The pizza industry may have been spared the sharp criticism that other fast food chains face because of the remarkable persistence of independent pizzerias, particularly in the “pizza belt” of the United States (primarily New York, New Jersey, and Connecticut), in withstanding the economic pressures of the larger conglomerates. According to Robert Emerson’s analysis of the fast food market in the 1970s, pizza was the only segment of the fast food industry that had yet to overtake the mom-and-pop stores. 11 In the 1980s and 1990s, in what some have called the “pizza wars,” standardized pizza chains faced intense competition with each other and independent pizzerias. Perhaps because of the continued coexistence of chain and independent pizza-makers, activists may not have felt as threatened by the power of the big franchises to drive out independent small businesses and limit consumer choice. Quite the opposite, Pizza Hut takes credit for opening up the Midwest to pizza. Brothers Frank and Daniel Carney started the Pizza Hut chain in 1958 in Wichita, Kansas in a region of the country with historically small Italian-American populations. Frank Carney noted that when Pizza Hut first opened, “most of the people had really not eaten pizza; they were experiencing it for the first time.” Pizza Hut assumed much of the risk in introducing the new food to the Midwest, which, according to Carney, paved the way for independent operators to set up shop in the region. 12 According to Pizza Today’s analysis of the industry in 2007, independent operators continue to retain control of about 46 percent of the pizza market. 13

For a long time pizza also managed to avoid as fattening a reputation as other popular fast foods, despite the high carbohydrate, sodium, and fat content in its typical preparation. This myth may stem from pizza’s ethnic roots, as there was a popular notion that ethnic foods were naturally healthier, due to their reliance on vegetables as well as charbroiling, baking, and stir-frying cooking methods (rather than deep-frying). 14, a website dedicated to supporting the health of cancer survivors, continues to peddle this view, praising pizza as a “complete, healthy meal” offering “all of the major food groups when loaded with the right toppings.” 15 While the perception of pizza as a “healthier” fast food option still has traction, it is less pervasive today than in past decades. The big pizza chains have trended toward adding more high-fat content items to their menus (like breadsticks, cheesy bread, and chicken wings) and pizzas loaded with greater quantities of meat and cheese. This business inclination likely reflects anticipated consumption patterns. Mintel’s consumer research servicing the fast food industry (2012) found that 60 percent of respondents did not care if the pizza was healthy or not when they ate it. 16 Some of Pizza Hut’s bestsellers, for example, are its Pepperoni Lovers’ and Meat Lovers’ pizzas. If one were to measure fast food status by its health content, pizza has certainly caught up to its fast food competitors with respect to caloric indulgence.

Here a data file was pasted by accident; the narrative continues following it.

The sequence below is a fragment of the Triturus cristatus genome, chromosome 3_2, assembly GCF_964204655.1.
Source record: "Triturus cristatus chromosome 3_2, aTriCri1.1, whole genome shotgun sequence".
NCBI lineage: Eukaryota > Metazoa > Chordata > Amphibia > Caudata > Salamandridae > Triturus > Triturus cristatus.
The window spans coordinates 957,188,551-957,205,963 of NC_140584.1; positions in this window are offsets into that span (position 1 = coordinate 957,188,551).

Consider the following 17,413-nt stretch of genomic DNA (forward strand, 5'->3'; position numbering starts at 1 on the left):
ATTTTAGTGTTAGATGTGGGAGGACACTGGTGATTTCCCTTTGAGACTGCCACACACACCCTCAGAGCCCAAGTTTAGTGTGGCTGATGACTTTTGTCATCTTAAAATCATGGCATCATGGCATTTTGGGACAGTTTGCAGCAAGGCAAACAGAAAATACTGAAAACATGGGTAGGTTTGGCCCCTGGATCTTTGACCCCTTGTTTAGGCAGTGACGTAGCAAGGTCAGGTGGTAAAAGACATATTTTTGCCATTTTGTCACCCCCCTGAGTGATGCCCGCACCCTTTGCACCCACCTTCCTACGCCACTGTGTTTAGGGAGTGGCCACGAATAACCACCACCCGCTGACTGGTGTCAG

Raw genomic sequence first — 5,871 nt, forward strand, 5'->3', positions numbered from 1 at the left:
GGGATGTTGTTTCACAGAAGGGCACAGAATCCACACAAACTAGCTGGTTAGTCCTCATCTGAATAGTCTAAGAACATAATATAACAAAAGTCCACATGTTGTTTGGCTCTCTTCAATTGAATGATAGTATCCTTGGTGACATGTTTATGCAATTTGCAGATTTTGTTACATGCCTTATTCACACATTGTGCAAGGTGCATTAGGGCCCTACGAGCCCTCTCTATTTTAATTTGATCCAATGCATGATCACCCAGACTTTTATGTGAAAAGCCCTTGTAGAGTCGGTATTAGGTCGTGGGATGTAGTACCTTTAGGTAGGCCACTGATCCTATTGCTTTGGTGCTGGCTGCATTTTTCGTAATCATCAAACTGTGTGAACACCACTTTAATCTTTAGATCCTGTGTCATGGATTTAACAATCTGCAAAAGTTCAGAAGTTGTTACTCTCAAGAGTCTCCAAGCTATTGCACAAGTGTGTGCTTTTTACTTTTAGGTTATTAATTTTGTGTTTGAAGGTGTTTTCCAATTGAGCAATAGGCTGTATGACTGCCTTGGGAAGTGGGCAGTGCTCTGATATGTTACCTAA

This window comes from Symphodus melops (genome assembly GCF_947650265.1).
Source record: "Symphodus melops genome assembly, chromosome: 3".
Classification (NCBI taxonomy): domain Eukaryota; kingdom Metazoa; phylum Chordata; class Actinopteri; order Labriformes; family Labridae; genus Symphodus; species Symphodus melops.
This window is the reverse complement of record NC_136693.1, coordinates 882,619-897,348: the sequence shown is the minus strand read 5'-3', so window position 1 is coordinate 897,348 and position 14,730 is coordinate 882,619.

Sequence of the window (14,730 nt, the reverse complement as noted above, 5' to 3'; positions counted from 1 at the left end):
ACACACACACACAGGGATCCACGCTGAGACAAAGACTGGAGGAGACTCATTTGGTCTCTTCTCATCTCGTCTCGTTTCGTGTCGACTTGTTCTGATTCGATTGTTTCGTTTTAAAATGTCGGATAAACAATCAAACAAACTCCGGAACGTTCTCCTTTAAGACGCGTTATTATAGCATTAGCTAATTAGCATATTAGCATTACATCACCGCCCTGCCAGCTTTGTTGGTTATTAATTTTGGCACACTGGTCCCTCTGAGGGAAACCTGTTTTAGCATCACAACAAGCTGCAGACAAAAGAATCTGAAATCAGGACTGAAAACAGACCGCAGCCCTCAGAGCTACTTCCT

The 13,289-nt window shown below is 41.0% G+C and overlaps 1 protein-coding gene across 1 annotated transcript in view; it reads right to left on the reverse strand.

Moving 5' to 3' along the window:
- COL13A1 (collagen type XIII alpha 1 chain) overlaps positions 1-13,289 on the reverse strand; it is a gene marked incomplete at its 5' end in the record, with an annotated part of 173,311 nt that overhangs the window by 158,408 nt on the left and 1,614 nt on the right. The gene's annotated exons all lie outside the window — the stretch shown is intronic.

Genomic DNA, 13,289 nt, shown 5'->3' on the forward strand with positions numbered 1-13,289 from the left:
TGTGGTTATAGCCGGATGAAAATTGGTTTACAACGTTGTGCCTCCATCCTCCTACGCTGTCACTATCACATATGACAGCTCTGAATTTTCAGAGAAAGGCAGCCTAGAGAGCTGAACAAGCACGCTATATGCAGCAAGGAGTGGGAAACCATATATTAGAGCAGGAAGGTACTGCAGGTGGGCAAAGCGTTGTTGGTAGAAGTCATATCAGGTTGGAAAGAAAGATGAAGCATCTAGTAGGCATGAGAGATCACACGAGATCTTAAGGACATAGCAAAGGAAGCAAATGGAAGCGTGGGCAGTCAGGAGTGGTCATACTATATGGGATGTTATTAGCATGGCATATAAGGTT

Another reason why pizza does not easily conform to the “fast food” prototype is that, unlike the more standardized menus of the hamburger chains, the big pizza franchises learned that they could not universalize the product. The global expansion of McDonald’s, by contrast, worked from the opposite mindset. According to John Love, McDonald’s international operators had more success changing local eating habits by selling the American system than adapting their menu to suit local food patterns. 17 The Carney brothers of Pizza Hut, however, after having great success with their thin crust pizza in the Midwest, struggled to penetrate the Northeastern market, a region with a larger Italian-American demographic. After researching local culinary preferences, the Carney brothers introduced their highly successful “thick ’n’ chewy” crust in 1975 to better suit Northeastern tastes. Pizza styles varied even in states as close geographically as Connecticut and New York. Frank Carney noted that the company had to create two different pizza crusts to service areas that were within 100 miles of each other. 18 The creation and celebration of different regional and local styles of pizza provided at least a superficial segmentation to the market, enough to evince the aura of diversification.